Workplace materials—you know, those items you see every day and don’t think twice about—have inspired some of the most beautiful, creative, and modern architecture designs in the world today. Architecture happens on a big scale, but out-of-the-box thinking doesn’t have to. Every leader, employee, and IT decision-maker (ITDM) has the opportunity to look at basic workplace materials and find inspiration.
Take paper. For the most part, its use is fairly commonplace. You might use a sheet to scribble notes, make lists, or write memos. For some, though, paper represents boundless opportunities for creativity. For a writer or an artist, a blank page isn’t just a blank page—it’s an invitation to bring ideas to life. Just think: Paper can be used to express technical ingenuity. Origami, the art of paper folding, has resulted in amazing creations ranging from thousands of traditional cranes to the reconstruction of world landmarks.
Paper can also serve as inspiration for other art forms, like architecture. In a post on Architizer, an online community for architects, the editors collected 10 stunning examples of origami-inspired buildings to show the strength and power something so delicate can inspire. “Architects love origami because it achieves what buildings rarely do: frame space through extreme economy of means,” the editors wrote.
Get inspired by origami architecture
Whether it’s a home in the country, a museum, or a university, these beautiful structures will make you look at workplace materials, like the humble piece of paper, differently.
- The angular art museum: No two views of the Herta and Paul Amir Building, which houses the Tel Aviv Museum of Art, look the same. The concrete building looks as if it were made from folded paper, with complex geometric panels and planes. The structure looks different from every angle, hosting a variety of different shapes and shadows. Opened in 2011, it’s the leading museum of modern and contemporary art in Israel—the building itself a work of art.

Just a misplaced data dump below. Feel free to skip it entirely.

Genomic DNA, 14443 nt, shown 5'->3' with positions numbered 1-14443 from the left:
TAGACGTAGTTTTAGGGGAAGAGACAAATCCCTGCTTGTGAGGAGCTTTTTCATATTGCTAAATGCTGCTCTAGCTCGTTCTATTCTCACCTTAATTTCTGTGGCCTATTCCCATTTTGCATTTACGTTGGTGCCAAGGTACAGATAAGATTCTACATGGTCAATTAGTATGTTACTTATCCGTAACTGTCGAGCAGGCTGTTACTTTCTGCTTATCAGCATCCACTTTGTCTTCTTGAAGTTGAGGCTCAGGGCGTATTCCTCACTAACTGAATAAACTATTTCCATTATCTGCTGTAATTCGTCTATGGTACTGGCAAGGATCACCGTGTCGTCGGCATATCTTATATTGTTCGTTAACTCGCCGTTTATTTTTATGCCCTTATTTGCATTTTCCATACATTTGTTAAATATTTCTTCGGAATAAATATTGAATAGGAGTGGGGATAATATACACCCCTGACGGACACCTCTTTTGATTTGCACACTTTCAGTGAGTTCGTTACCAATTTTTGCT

- The abstract house: The Klein Bottle House in Rye, Australia is a “descriptive model of a surface developed by topological mathematicians.” A Klein bottle is an example in math of a non-orientable surface: While it can be manipulated and distorted, it remains topologically the same. It’s easiest to demonstrate this principle with paper, and a Möbius loop is a simpler version of a non-orientable surface. If you take two ends of a strip of paper, give the strip a twist, and glue the ends together, then you (or, more realistically, an ant) could reach every point of the paper without needing to climb over an edge. Thanks to CAD technology, it’s now easier than ever to turn an abstract idea into an actionable design. The Klein Bottle House has a central courtyard and a staircase that connects every level. Like the Tel Aviv Museum, the building looks as if it were folded.
- The tech-obsessed university: The Centre for Sustainable Energy Technologies in Ningbo, China is used for both education and research, and its design was inspired by Chinese lanterns and wooden screens. The facade folds to create a dramatic silhouette, but it’s not just about the aesthetics. The building is designed for sustainability with a “double skin:” an inner skin of concrete and an outer skin of glass. Unique lighting between the skins makes the appearance of the building change throughout the day, while its roof provides light to all floors and natural ventilation. But the coolest part about it is how it’s cooled and heated using geothermal energy—which brings a whole new meaning to “office tech.”
Workplace materials meet innovation in office tech
ITDMs can take a leaf (pun intended) out of these architects’ books by thinking creatively about workplace materials. Even the most staid tasks offer an opportunity to think outside the box. IT may not be typically thought of as a creative profession, but it is one that requires ingenuity and problem-solving skills. The best ITDMs are always looking for new ways of doing things and seeking innovative approaches that can benefit their organization, whether by improving efficiency, reducing costs, enhancing security, or increasing employee satisfaction.
Why not use workplace materials as a launching point for thinking differently? Consider the simple whiteboard, an age-old staple of brainstorming during meetings. What if your team is remote? Most modern videoconferencing tools—WebEx, GoToMeeting, Skype, Hangouts—have built-in whiteboard tools. That old-school office tech can easily become new-school office tech that sparks collaboration.
If paper-inspired architecture can teach you anything, it’s that all workplace materials can be used in unique ways, whether it’s repurposing them or finding their digital equivalent. In the office, anything can be a blank canvas.